Critics question why the armed forces are immune to acting under normal laws, such as no searching without warrants and no firing without the magisterial order. The answer is very simple. If the armed forces cannot do anything on their own and need civilian clearance during their operations, how can they maintain the internal security of that area any more effectively than the local police forces?
As it is, armed forces have been consistently pointing out that they are not interested in managing internal security. So, those opposing the AFSPA should vent their anger not against the armed forces but the political or civilian leadership, which is summoning them to do the job that is supposed to be done by police and paramilitary forces. If you do not call the army, there is no need for AFSPA.
Let it not be glossed over, however, that given the ever-changing nature of violence and the technology employed by secessionist terrorists, logic demands that instead of surrendering their existing powers, as demanded by the so-called civil rights activists, the armed forces need stronger laws to make them more effective.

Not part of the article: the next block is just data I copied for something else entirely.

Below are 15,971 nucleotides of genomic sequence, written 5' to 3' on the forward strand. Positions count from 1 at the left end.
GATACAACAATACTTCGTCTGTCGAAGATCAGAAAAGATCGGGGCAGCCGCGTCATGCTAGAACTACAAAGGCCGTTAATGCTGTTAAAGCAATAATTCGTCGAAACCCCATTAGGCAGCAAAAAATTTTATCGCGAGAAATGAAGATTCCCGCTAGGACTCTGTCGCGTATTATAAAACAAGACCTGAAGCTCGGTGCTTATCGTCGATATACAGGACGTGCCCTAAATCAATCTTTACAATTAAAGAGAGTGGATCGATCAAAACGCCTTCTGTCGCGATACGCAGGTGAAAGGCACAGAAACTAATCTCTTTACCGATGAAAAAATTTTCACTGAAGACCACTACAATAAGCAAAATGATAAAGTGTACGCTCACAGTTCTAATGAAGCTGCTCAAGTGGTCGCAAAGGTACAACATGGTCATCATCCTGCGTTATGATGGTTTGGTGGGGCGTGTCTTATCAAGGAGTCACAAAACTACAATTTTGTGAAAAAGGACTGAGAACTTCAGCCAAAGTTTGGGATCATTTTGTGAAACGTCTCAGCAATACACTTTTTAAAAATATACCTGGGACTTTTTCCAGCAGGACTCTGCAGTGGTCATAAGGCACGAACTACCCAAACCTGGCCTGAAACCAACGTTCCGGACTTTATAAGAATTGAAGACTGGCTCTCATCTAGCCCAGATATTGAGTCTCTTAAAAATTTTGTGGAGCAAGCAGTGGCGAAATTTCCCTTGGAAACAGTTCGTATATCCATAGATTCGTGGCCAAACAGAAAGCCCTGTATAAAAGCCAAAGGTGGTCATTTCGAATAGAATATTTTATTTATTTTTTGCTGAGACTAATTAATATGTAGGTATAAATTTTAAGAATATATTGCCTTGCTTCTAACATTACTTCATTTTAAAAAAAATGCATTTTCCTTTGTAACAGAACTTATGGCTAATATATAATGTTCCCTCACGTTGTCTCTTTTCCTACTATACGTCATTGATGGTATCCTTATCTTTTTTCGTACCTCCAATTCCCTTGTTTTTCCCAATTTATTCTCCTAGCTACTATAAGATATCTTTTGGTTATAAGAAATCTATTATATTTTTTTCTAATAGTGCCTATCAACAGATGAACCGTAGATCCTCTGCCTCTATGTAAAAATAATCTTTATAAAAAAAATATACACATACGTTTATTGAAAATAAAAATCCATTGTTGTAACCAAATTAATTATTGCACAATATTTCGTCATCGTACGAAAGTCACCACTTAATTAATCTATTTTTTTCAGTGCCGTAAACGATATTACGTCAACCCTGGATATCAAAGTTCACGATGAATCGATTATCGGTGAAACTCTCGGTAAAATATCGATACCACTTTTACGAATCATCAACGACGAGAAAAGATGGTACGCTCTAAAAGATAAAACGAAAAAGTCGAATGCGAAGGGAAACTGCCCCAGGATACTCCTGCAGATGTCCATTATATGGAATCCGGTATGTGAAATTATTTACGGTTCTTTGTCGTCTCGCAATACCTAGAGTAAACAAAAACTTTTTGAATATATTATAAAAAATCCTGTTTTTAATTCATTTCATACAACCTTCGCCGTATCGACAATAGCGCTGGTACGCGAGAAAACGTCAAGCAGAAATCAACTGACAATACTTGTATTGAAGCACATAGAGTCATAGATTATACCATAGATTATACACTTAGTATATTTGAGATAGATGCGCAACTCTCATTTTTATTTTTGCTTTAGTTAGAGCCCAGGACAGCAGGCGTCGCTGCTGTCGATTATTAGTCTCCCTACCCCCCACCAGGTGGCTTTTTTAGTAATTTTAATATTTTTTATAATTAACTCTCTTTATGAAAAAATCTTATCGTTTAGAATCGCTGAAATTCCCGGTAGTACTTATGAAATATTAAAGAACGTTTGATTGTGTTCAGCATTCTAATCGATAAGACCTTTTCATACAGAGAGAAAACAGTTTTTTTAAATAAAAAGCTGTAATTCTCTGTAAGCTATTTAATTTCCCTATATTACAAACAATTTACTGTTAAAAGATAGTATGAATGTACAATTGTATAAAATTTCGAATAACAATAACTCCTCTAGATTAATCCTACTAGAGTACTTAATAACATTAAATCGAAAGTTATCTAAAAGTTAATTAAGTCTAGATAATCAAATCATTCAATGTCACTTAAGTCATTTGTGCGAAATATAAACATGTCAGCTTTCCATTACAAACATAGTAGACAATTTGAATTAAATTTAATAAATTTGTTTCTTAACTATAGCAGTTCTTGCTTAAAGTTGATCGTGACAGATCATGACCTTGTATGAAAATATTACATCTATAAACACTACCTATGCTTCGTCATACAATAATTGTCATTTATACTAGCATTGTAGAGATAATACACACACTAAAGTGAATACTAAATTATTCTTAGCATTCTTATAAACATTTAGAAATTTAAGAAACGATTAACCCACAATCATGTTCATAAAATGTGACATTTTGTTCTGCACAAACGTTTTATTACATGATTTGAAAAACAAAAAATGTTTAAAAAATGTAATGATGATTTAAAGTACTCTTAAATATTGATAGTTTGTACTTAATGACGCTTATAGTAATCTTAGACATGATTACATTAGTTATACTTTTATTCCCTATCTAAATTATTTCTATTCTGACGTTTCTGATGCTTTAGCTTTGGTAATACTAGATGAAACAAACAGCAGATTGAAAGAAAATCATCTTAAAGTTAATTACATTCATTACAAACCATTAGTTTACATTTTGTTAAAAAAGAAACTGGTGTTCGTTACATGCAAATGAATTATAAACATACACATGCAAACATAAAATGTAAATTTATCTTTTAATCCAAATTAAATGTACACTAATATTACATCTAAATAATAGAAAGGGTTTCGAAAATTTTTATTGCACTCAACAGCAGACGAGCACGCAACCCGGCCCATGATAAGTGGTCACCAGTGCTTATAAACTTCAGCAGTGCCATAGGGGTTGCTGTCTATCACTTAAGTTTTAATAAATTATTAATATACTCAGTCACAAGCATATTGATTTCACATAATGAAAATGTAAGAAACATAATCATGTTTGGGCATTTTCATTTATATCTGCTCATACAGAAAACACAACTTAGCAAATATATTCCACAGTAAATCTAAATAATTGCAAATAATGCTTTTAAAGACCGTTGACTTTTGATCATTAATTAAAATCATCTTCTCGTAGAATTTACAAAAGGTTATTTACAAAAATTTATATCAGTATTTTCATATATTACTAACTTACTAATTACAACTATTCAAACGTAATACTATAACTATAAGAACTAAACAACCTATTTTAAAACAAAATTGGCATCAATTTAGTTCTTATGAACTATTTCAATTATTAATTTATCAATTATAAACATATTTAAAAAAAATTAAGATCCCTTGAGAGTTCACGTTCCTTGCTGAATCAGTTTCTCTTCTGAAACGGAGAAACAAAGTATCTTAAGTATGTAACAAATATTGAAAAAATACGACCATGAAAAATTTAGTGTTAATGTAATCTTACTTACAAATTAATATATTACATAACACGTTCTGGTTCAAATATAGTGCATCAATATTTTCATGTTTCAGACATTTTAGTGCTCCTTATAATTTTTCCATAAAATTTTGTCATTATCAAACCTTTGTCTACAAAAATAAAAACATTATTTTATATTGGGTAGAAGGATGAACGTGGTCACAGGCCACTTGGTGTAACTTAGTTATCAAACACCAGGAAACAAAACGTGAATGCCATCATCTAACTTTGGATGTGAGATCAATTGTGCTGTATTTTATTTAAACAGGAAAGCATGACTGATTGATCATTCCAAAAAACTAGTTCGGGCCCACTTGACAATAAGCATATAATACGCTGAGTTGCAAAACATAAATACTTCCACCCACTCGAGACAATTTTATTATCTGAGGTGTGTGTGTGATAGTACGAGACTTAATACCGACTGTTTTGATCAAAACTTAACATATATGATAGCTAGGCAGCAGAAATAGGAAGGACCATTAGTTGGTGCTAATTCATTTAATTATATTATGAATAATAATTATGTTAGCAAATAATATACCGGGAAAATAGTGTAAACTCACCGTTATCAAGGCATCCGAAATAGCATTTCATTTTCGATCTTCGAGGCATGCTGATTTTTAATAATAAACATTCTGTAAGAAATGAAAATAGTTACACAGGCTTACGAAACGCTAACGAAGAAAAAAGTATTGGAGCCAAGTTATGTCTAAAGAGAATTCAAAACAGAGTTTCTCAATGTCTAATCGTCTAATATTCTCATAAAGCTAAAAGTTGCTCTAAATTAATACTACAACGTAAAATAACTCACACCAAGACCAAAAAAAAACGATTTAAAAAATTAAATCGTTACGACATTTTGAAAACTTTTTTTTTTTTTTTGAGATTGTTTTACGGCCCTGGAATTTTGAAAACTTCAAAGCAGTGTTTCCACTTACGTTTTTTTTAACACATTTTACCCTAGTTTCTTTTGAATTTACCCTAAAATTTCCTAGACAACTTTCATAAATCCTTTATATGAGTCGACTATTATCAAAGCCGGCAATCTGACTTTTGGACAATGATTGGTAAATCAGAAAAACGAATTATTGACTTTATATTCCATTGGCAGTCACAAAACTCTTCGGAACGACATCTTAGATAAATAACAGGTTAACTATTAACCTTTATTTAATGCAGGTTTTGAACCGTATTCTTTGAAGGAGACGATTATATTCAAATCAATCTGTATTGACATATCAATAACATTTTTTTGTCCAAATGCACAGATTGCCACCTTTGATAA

All told, it is not an equal battle. The extremists not only operate in stealth and target civilian populations, they also arm themselves with deadly weapons, and raise daunting legal problems. Their conduct is not adequately covered by either criminal law or the laws of war, though they, like national armies of the enemy-countries, do threaten a state’s territorial integrity and political sovereignty.